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Press for laminations5/18/18
I'm wanting to fabricate a press for rails and stiles that would probably use modified bar clamps for economy.
What I'm primarily wanting to glue-up in one pass for instance are five sets of three sticks
What would be great is if I could construct something that I could also use for beams and columns (glu-lams of larger material).
I'm curious as to what others have for this purpose and would welcome photos of your shop-made press.
In the first real shop I worked, they had an 18' long glue up 'table' for handrail laminating. 2 x 4 horizontal struts, White Oak, coming out from the wall about 24". 45 degree angle 2 x 4 struts below to the wall for support. These were about 8" on center, and leveled very accurately, with long straightedges. About 12" from the back wall was a 2" thick x 3" tall hardwood running the 18'. It was lagged to the Oak struts and made a good 90 degree face. Everything was waxed with Gulf Paraffin cakes.
It was used for the lamination to thickness of multi-ply handrails. A dead-stop at one end enabled pushing the various butt joints together as it was clamped. We used handscrews to clamp the laminations to every strut. And then a handscrew was used to tag the laminations tight to to the 2 x 3 spine to keep it all in line - and straight.
This had several drawbacks - slow to clamp. Needed a caul on top to help distribute the clamping force. Slow to cure with 'yaller' glue. Could only do one rail at a time. Big clean up on the struts between parts. Glued some parts to the back rail or spine. Wax would get everywhere, not always a good thing with wood.
We fantasized about air clamps overhead, each with a 12" long 8/4 caul to distribute pressure and a control valve on each. Iron angle struts to minimize contact and make clean up easy. And some sort of plastic face on the 18' spine to repel glue. But the shop closed long before any of that happened.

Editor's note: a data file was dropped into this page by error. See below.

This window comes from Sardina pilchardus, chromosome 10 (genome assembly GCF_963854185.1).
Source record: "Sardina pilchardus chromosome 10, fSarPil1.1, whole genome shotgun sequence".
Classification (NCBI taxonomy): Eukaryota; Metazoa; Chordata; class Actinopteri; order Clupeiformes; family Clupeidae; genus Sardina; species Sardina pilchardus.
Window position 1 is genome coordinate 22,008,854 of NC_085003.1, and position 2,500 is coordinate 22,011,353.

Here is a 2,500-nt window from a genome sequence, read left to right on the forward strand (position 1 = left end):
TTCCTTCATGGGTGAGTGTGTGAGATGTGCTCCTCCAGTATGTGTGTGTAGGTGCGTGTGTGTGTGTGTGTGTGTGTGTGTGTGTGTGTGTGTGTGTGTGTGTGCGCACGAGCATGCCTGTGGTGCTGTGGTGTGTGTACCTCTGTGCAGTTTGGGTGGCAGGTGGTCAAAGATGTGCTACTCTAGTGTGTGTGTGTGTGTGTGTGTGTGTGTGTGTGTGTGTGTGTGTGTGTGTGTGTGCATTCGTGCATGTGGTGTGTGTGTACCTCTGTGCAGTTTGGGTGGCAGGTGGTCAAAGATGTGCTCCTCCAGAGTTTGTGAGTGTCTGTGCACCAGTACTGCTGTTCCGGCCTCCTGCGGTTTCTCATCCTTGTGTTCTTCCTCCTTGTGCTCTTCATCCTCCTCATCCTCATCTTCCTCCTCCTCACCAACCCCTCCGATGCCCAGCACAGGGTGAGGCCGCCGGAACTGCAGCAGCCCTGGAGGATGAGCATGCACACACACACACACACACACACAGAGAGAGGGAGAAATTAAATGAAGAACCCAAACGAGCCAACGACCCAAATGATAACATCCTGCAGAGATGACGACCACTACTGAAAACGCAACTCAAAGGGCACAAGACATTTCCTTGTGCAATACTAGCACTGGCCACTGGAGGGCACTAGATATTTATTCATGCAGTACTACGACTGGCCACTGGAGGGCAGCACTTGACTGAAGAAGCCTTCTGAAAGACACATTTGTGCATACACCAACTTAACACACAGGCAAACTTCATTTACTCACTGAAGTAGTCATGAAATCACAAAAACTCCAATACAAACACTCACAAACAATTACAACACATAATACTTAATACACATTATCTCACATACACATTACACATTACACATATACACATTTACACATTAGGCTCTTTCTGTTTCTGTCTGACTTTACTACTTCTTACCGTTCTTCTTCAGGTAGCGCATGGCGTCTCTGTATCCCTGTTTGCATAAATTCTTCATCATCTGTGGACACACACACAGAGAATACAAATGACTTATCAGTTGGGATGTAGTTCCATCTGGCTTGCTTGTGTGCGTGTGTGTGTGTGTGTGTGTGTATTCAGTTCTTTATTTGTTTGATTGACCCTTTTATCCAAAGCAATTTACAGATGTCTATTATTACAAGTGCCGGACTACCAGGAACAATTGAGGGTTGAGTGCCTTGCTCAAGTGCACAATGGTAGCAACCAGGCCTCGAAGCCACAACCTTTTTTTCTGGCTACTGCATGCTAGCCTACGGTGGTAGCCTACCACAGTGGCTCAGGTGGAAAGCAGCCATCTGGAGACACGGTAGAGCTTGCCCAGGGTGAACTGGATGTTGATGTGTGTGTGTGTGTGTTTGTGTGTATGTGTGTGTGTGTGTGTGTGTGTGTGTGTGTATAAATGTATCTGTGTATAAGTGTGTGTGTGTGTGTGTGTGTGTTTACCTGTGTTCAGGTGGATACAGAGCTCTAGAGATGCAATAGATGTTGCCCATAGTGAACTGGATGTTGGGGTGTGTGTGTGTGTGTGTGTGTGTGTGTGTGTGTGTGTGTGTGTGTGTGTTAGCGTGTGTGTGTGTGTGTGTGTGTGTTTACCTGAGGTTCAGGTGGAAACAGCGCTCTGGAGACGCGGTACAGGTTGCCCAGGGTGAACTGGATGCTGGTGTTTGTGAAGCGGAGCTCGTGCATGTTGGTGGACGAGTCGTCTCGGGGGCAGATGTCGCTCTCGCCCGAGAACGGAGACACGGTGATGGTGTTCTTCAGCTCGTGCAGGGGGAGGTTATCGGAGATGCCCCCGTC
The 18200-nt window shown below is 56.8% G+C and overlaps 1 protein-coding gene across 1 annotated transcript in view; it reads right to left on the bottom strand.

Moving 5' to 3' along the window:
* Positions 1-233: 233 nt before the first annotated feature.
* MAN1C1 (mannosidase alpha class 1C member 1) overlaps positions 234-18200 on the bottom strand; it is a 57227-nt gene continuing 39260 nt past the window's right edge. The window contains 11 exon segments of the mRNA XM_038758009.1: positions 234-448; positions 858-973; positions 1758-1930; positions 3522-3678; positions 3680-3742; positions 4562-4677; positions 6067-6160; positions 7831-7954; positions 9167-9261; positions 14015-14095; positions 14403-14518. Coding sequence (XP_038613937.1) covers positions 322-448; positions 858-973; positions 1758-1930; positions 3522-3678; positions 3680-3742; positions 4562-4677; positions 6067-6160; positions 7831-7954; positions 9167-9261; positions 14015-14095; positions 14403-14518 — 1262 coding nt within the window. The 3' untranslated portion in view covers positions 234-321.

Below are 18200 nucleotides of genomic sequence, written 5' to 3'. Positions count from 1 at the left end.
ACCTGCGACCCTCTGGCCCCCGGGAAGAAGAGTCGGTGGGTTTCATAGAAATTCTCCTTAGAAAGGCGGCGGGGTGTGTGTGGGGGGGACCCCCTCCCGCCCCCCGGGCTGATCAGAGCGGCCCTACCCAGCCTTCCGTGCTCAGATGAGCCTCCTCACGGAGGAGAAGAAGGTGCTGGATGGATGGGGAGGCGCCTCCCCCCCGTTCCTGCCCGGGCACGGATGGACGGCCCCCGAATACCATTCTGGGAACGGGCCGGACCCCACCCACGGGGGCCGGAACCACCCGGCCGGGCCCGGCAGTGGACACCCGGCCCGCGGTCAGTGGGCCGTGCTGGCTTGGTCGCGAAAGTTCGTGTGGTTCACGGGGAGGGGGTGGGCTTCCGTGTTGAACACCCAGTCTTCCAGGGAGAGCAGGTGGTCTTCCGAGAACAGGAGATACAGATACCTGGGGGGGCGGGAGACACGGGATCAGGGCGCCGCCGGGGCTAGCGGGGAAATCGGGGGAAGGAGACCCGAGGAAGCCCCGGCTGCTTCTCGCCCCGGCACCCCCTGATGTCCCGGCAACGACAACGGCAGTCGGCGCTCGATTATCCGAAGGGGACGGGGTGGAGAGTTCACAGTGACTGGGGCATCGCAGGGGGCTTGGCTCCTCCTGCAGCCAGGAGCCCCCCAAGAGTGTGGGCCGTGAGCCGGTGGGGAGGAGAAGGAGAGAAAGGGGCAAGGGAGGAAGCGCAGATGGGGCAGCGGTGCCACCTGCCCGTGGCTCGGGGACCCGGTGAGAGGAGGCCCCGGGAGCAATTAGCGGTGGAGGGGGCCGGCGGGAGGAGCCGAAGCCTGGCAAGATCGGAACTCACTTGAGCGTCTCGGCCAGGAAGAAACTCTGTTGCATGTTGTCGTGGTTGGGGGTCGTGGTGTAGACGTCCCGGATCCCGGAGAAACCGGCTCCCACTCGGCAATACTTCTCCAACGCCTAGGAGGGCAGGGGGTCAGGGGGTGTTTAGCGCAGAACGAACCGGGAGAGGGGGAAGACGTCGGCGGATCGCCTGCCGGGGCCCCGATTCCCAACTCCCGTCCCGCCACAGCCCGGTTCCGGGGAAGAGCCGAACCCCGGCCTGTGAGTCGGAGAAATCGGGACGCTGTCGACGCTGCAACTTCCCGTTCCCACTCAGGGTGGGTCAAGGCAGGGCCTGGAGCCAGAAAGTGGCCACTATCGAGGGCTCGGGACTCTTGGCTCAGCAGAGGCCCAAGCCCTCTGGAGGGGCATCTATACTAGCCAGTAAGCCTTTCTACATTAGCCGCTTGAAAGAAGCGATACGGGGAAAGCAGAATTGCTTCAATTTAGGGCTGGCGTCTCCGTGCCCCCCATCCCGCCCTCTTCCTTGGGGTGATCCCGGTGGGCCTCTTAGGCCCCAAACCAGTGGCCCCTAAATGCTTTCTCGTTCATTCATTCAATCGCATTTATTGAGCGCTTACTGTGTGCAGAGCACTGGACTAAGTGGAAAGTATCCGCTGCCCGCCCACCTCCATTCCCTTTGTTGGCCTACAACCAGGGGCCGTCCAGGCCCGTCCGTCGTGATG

In subsequent shops, we have made straight rail many times, up to 28', but we never felt the need for such an apparatus. A good eye and properly prepared stock kept everything in line. We do use benches (all meticulously the same height) for long, straight glue ups, but a good eye still is needed.
Today. I would do this on the 9' bench, stacking and gluing and make one tall stack, sitting on equal thickness blocks on the bench to hold the clamp handles off the bench. Clamp it with pipe clamps opposite sides, about every 8-10". Let it cure. I will buy you lunch if they are not all dead straight - assuming you prepped the material properly - faced and edged on the jointer and then planed.
What you described in your last paragraph is what we're doing now on 10' tables.
I was thinking of doing something like what you described in your first paragraph, using one of our long walls, and moving to some kind of "bench" set-up and get off the tables.
I too like air and hydraulics, but I'd like to keep it simple. I'd like to get away from using so many clamps - maybe a steel caul with a slight curve, laminate-faced.
I'm also starting to think RF for the volume I might need.
Thanks Dave for taking the time to respond,
It is all about volume. Enough of those things and the pneumatic cylinders get more attractive. They would squeeze out the glue, then keep the pressure on. Pipe clamps may have XXXX lbs of clamp force when first tightened, but that could drop to XXX after some of the glue has drained out.
It would be nice to have the rack, but maybe two sided, and with shorter clamps (most of mine are 42" min, up to 52" or 100" - hard to stick up in the air). Two people, working together should be able to run 5-6 parts in about 30 mins. 2-3 hrs later, and change them around.
I got an idea. Why don't you do some experimenting on your project, and post back and let us know what you learned. Then we don't have to go spending time and money on half a system.
Best of luck on it.
I thought I'd followup on my search for ideas on a press to laminate boards by showing what I've done so far.
It's a work in progress. We can laminate up to 12' long sticks. Wanting consistency, we're using a torque wrench at 25 ft lbs, probably about a full turn more than what you would do with a hand clamp.
As you can see, we have to beef up the tube steel clamps on the 'X' axis. It might be better to have two-points rather than a single in the middle, but a factor in the decision to keep it in the middle was reducing the open time of the Tite Bond III.
There are other changes that need to be made; it's not the end result of what we need, but it's a good starting point.